In order to see what is happening, we have to see Jesus coming into conflict with the school of Hillel and the school of Shammai over the subject of divorce and remarriage. In Everyman’s Talmud (p. 166) we read that in the first century of the present area, the schools of Shammai and Hillel took opposite views of the biblical text in Deut. 24:1 which allows a man to send his wife away if she finds no favor in his eyes because he has found some “unseeming thing” in her. The phrase “unseeming thing” it literally means the nakedness of a thing which the school of Shammai explained to mean that a man may not divorce his wife unless he discovered her to be unfaithful to him. Hillel, on the other hand, declared the husband may divorce her even if she spoiled his cooking. From the word, “...if she find no favor in his eyes,” Rabbi Akiva argued that he may divorce her even if he found another woman more beautiful than she. (Order Nashim, Tractate Gittin 9:10) All three schools found ervat davar as "something obnoxious," the former as adultery, the latter as a general expression of something displeasing or odious. The more lenient opinion of Hillel was adopted as law so that in Jesus’ day a man could put away his wife even if he did not like her looks.
        Here we have an example of something Jesus taught when he talked about the scribes and the Pharisees teaching for commandment the traditions of men. This was not a commandment. In Jesus’ day, Jewish law was very specific. There were reasons whereby a man could put away his wife and a wife could put away a husband. It was specific in law and everybody knew it. Under the law of the Talmud if the husband and wife wished to separate there was no difficulty in dissolving the marriage. ‘A bad wife is like leprosy to her husband. What is the remedy? Let him divorce her and be cured of his leprosy’ (Jeb. 63b). It was even asserted, “If one has a bad wife, it is a religious duty to divorce her.” (Everyman’s Talmud, p. 166) In Jewish law, and custom, the marriage is arranged between the bridegroom and the father of the bride. A marriage price is agreed upon. Then a bill of Espousement is signed (Order Mashene, tractate Tubah). In the introduction to the tractate there is a whole blank Tubah and it’s a fill in the blank - at such and such a time and at such and such a place, the son of __________ will pay X amount of dollars for the virginity of the virgin daughter of _________. What they did was that they paid a certain price for the virginity. What they did was that they paid a certain price for the virginity. Then the marriage was consummated at such and such a time. It could be several weeks, months, or a year after the contract was signed.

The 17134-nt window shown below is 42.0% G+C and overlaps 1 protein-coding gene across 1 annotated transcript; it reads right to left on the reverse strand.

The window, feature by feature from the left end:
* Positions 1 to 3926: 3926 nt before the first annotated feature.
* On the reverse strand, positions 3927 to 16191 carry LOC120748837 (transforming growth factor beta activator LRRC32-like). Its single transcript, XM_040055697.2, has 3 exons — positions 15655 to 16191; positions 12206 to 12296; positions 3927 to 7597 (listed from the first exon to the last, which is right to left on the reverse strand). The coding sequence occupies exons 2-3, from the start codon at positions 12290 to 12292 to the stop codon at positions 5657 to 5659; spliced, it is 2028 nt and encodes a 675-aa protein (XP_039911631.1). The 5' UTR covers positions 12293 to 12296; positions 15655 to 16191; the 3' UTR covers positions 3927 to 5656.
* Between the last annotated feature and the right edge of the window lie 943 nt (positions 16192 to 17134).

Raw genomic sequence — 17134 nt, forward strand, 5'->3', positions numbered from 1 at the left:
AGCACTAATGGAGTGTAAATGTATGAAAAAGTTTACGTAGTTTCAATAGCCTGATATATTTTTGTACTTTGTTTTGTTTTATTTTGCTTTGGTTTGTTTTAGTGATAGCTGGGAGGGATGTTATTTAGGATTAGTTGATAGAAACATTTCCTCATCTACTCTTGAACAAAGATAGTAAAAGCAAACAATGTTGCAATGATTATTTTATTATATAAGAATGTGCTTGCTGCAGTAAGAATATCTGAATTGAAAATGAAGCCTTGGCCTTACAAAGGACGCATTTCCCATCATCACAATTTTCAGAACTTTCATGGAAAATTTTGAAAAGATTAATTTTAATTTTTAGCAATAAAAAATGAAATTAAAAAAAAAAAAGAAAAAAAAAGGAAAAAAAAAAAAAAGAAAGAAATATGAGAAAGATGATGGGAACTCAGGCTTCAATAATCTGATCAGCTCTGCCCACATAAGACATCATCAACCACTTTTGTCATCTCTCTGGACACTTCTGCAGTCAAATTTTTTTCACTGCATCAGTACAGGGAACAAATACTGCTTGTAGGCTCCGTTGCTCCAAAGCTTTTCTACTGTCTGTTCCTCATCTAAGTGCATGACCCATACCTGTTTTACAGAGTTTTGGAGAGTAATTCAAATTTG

When it was consummated the woman slept on a special sheet and the next morning the sheet was hung outside so that all of the people that had come to the wedding celebration could see that she was a virgin because it had blood on it to attest to the fact that she was a virgin. That was then folded up and stayed with her for the rest of her life. It was called, in Deut. 22:14-17, the tokens of her virginity. At any time, during the course of their marriage, if the husband accused her of not being a virgin when they were married, it would render the marriage contract null and void. A lot of times they weren’t virgins by the time they were married because the signing of the contract was tantamount to marriage even though it might be before the actual ceremony took place.
       Here you have Shammai saying that you can’t be put away except for the case of adultery, and Hillel saying that you put her away for any reason. Jesus steps into the midst of the discussion and says, “You’ll not put away your wife for any reason except for the cause of fornication (meaning the marriage contract was falsified), in which case the marriage was rendered null and void”. That’s all that he has to say about it. They don’t argue on these other points of law that specify why a man would put away his wife and a wife her husband. There were legal decrees in law that allowed for a man to put away his wife and a wife to put away her husband, and they already knew this. That’s not the issue. The issue was is Shammai right or is Hillel right? He bypasses the whole thing. He says that when the marriage contract is falsified that the law is clear based on Deut. 24 that the husband can initiate a bill of divorcement because of the violation of a legal contract. He doesn’t get into these other matters of law.